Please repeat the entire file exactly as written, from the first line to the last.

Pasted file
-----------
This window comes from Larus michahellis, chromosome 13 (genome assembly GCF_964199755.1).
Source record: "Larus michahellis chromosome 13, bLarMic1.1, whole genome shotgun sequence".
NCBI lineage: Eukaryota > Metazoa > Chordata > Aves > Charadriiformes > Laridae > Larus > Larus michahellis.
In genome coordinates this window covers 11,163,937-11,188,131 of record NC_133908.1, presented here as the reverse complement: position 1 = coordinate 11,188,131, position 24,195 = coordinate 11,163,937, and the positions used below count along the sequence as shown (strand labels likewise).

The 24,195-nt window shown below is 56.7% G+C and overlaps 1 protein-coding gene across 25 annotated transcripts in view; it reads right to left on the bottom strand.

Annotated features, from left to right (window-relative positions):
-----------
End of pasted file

This window comes from Larus michahellis, chromosome 13 (genome assembly GCF_964199755.1).
Source record: "Larus michahellis chromosome 13, bLarMic1.1, whole genome shotgun sequence".
NCBI lineage: Eukaryota > Metazoa > Chordata > Aves > Charadriiformes > Laridae > Larus > Larus michahellis.
In genome coordinates this window covers 11,163,937-11,188,131 of record NC_133908.1, presented here as the reverse complement: position 1 = coordinate 11,188,131, position 24,195 = coordinate 11,163,937, and the positions used below count along the sequence as shown (strand labels likewise).

The 24,195-nt window shown below is 56.7% G+C and overlaps 1 protein-coding gene across 25 annotated transcripts in view; it reads right to left on the bottom strand.

Annotated features, from left to right (window-relative positions):